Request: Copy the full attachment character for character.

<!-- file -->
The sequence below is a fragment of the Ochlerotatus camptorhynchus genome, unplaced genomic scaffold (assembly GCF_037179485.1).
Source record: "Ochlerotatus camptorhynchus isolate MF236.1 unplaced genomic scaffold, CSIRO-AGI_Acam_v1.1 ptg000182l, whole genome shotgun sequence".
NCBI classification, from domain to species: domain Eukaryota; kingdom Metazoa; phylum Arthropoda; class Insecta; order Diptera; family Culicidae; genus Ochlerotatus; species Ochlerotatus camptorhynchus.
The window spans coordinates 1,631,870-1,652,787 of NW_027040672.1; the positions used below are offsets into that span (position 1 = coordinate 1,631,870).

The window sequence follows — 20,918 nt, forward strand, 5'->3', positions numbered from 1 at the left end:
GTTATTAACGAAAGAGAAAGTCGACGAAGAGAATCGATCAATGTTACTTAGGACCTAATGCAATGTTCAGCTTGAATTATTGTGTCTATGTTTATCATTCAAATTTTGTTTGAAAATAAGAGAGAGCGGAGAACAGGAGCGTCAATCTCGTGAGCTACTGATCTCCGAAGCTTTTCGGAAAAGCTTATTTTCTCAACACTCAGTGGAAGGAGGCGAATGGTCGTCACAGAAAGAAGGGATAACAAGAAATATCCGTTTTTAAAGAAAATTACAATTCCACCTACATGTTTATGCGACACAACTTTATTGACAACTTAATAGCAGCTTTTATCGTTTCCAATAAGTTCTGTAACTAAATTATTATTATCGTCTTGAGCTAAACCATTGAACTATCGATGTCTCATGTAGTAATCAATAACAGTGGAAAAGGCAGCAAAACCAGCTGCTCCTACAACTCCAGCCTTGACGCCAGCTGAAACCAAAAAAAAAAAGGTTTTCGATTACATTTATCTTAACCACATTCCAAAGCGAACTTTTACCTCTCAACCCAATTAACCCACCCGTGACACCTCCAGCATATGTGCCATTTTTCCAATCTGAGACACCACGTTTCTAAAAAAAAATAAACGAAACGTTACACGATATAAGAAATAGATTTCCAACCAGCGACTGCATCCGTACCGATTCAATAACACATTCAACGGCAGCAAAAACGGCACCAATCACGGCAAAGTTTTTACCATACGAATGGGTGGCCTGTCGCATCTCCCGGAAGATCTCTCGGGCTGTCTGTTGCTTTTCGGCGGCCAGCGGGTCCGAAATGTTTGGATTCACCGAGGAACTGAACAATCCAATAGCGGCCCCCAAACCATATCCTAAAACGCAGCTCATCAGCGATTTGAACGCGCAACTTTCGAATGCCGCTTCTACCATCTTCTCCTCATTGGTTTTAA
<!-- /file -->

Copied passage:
The sequence below is a fragment of the Ochlerotatus camptorhynchus genome, unplaced genomic scaffold (assembly GCF_037179485.1).
Source record: "Ochlerotatus camptorhynchus isolate MF236.1 unplaced genomic scaffold, CSIRO-AGI_Acam_v1.1 ptg000182l, whole genome shotgun sequence".
NCBI classification, from domain to species: domain Eukaryota; kingdom Metazoa; phylum Arthropoda; class Insecta; order Diptera; family Culicidae; genus Ochlerotatus; species Ochlerotatus camptorhynchus.
The window spans coordinates 1,631,870-1,652,787 of NW_027040672.1; the positions used below are offsets into that span (position 1 = coordinate 1,631,870).

The window sequence follows — 20,918 nt, forward strand, 5'->3', positions numbered from 1 at the left end:
GTTATTAACGAAAGAGAAAGTCGACGAAGAGAATCGATCAATGTTACTTAGGACCTAATGCAATGTTCAGCTTGAATTATTGTGTCTATGTTTATCATTCAAATTTTGTTTGAAAATAAGAGAGAGCGGAGAACAGGAGCGTCAATCTCGTGAGCTACTGATCTCCGAAGCTTTTCGGAAAAGCTTATTTTCTCAACACTCAGTGGAAGGAGGCGAATGGTCGTCACAGAAAGAAGGGATAACAAGAAATATCCGTTTTTAAAGAAAATTACAATTCCACCTACATGTTTATGCGACACAACTTTATTGACAACTTAATAGCAGCTTTTATCGTTTCCAATAAGTTCTGTAACTAAATTATTATTATCGTCTTGAGCTAAACCATTGAACTATCGATGTCTCATGTAGTAATCAATAACAGTGGAAAAGGCAGCAAAACCAGCTGCTCCTACAACTCCAGCCTTGACGCCAGCTGAAACCAAAAAAAAAAAGGTTTTCGATTACATTTATCTTAACCACATTCCAAAGCGAACTTTTACCTCTCAACCCAATTAACCCACCCGTGACACCTCCAGCATATGTGCCATTTTTCCAATCTGAGACACCACGTTTCTAAAAAAAAATAAACGAAACGTTACACGATATAAGAAATAGATTTCCAACCAGCGACTGCATCCGTACCGATTCAATAACACATTCAACGGCAGCAAAAACGGCACCAATCACGGCAAAGTTTTTACCATACGAATGGGTGGCCTGTCGCATCTCCCGGAAGATCTCTCGGGCTGTCTGTTGCTTTTCGGCGGCCAGCGGGTCCGAAATGTTTGGATTCACCGAGGAACTGAACAATCCAATAGCGGCCCCCAAACCATATCCTAAAACGCAGCTCATCAGCGATTTGAACGCGCAACTTTCGAATGCCGCTTCTACCATCTTCTCCTCATTGGTTTTAA